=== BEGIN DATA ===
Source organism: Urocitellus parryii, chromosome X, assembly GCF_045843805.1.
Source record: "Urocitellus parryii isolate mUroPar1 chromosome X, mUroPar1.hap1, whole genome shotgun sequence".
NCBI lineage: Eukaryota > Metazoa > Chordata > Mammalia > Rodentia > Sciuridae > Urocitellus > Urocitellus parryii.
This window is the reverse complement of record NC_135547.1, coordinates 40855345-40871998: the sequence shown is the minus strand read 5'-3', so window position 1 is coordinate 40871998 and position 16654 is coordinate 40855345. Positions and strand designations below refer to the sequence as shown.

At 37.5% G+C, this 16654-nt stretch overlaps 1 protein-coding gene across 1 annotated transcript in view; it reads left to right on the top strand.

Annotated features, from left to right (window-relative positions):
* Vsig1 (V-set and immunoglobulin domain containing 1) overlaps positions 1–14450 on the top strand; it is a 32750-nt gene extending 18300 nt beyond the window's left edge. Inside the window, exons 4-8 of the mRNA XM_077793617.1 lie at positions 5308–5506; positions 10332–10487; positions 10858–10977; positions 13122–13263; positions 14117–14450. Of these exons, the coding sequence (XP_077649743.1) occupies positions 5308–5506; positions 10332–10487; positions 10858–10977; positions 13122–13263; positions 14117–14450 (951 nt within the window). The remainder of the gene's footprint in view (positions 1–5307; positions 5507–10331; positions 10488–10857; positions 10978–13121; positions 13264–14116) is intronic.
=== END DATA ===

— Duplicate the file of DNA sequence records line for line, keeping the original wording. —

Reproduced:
Source organism: Urocitellus parryii, chromosome X, assembly GCF_045843805.1.
Source record: "Urocitellus parryii isolate mUroPar1 chromosome X, mUroPar1.hap1, whole genome shotgun sequence".
NCBI lineage: Eukaryota > Metazoa > Chordata > Mammalia > Rodentia > Sciuridae > Urocitellus > Urocitellus parryii.
This window is the reverse complement of record NC_135547.1, coordinates 40855345-40871998: the sequence shown is the minus strand read 5'-3', so window position 1 is coordinate 40871998 and position 16654 is coordinate 40855345. Positions and strand designations below refer to the sequence as shown.

At 37.5% G+C, this 16654-nt stretch overlaps 1 protein-coding gene across 1 annotated transcript in view; it reads left to right on the top strand.

Annotated features, from left to right (window-relative positions):
* Vsig1 (V-set and immunoglobulin domain containing 1) overlaps positions 1–14450 on the top strand; it is a 32750-nt gene extending 18300 nt beyond the window's left edge. Inside the window, exons 4-8 of the mRNA XM_077793617.1 lie at positions 5308–5506; positions 10332–10487; positions 10858–10977; positions 13122–13263; positions 14117–14450. Of these exons, the coding sequence (XP_077649743.1) occupies positions 5308–5506; positions 10332–10487; positions 10858–10977; positions 13122–13263; positions 14117–14450 (951 nt within the window). The remainder of the gene's footprint in view (positions 1–5307; positions 5507–10331; positions 10488–10857; positions 10978–13121; positions 13264–14116) is intronic.